UPDATE 1-BoE suspects November policy decision was leaked to Sun newspaper
Bailey said financial market bets that the BoE would buy 150 billion pounds of assets - rather than the previously expected 100 billion pounds - had increased in the days before the Nov. 5 decision as COVID cases had risen. But he said it would be wrong to dismiss the Sun's report simply as speculation.Reuters | Updated: 24-11-2020 00:10 IST | Created: 24-11-2020 00:10 IST
Bank of England Governor Andrew Bailey said on Monday that he suspected the central bank's most recent policy decision on Nov. 5 was leaked to the Sun, and that the newspaper's report was not simply speculation presented as fact. Hours before the BoE unexpectedly expanded its bond purchase programme by 150 billion pounds ($200 billion), the Sun reported the BoE would take this action, in an article that also revealed some of finance minister Rishi Sunak's spending plans.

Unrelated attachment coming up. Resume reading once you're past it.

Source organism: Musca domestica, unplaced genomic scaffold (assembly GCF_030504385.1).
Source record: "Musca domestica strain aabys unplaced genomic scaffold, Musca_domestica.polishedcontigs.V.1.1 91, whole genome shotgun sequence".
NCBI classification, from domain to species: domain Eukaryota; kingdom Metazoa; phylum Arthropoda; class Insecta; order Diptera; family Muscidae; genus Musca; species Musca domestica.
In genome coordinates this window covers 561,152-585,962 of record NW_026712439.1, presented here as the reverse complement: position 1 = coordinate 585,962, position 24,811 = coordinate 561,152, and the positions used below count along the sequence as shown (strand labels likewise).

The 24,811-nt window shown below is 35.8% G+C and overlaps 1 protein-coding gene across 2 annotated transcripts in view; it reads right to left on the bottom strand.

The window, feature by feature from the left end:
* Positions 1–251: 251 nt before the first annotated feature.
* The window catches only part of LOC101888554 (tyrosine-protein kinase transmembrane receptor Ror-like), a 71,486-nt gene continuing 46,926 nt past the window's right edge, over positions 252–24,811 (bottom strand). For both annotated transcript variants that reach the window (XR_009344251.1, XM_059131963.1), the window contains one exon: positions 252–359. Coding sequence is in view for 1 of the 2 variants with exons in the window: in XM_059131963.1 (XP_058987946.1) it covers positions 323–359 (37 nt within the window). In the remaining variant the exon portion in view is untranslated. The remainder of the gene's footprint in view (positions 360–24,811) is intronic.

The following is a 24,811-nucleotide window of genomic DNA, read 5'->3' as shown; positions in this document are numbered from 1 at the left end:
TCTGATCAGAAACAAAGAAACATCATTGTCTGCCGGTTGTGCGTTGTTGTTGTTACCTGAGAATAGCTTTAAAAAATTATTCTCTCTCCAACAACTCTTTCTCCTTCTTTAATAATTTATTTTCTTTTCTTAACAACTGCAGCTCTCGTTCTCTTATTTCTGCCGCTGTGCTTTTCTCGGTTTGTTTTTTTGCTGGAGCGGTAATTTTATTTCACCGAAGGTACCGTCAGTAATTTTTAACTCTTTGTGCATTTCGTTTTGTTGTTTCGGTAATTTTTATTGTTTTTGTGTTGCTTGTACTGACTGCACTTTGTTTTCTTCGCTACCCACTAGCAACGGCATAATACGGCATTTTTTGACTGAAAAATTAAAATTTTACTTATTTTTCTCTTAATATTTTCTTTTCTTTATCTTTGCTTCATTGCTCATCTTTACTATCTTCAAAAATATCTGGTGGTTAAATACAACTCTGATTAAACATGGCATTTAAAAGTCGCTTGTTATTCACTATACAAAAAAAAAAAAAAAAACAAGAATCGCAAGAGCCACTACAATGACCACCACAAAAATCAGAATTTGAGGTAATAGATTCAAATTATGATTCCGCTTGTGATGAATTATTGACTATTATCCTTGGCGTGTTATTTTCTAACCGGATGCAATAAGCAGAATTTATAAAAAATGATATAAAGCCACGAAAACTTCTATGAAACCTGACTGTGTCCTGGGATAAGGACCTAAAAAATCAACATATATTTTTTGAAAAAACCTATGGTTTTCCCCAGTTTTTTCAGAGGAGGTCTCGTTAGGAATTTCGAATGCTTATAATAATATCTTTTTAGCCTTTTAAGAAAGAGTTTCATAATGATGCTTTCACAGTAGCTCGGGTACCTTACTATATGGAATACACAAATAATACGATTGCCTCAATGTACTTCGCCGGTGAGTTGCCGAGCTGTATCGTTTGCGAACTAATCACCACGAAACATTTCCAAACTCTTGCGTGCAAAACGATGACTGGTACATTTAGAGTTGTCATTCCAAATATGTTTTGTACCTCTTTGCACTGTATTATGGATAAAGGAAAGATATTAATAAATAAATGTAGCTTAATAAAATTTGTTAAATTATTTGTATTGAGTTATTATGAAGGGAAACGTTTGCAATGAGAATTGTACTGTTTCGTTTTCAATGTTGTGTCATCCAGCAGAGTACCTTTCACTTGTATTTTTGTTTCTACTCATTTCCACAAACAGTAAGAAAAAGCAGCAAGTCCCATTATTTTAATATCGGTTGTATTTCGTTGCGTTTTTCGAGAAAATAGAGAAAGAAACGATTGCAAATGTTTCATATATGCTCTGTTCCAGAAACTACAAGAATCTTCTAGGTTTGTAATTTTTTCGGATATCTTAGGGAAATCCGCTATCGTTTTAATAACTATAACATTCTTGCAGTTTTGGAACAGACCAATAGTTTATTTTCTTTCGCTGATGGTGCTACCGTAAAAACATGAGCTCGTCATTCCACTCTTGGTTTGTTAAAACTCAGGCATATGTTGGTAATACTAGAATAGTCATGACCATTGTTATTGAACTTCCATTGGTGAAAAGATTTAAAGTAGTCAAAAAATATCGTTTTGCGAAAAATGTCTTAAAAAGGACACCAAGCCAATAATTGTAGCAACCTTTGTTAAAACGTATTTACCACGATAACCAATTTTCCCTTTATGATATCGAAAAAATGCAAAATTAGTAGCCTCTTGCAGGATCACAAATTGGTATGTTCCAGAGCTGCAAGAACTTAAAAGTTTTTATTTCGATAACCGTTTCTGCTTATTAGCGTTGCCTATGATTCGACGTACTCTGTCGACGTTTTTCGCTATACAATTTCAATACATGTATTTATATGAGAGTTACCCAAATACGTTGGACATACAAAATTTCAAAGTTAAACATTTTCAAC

"What we have to assume is that it was a leak and we therefore have to try to get to the bottom of it," Bailey told parliament's Treasury Committee at a regular hearing, adding that an investigation was underway. Bailey had previously been less clear about whether he viewed the report as being based on an unauthorised leak, or if he believed it was purely speculative.
Leaks of BoE policy decisions are almost unheard of, but a series of government decisions on COVID measures, including economic support, have been reported by newspapers ahead of their official announcement. A senior finance ministry official attends BoE policy decisions, and Sunak must approve asset purchase decisions.
On the day of the announcement, a government spokesman said any leak was a matter for the BoE. Bailey said financial market bets that the BoE would buy 150 billion pounds of assets - rather than the previously expected 100 billion pounds - had increased in the days before the Nov. 5 decision as COVID cases had risen.
But he said it would be wrong to dismiss the Sun's report simply as speculation. He said there was no parallel with a case late last year where a company broadcast audio from the BoE's public news conferences faster than the official video feed, without the BoE's permission.
Britain's Financial Conduct Authority concluded the company's actions did not amount to financial misconduct, although the BoE severed ties with the company, which it said had abused access to the video feed. ($1 = 0.7511 pounds)
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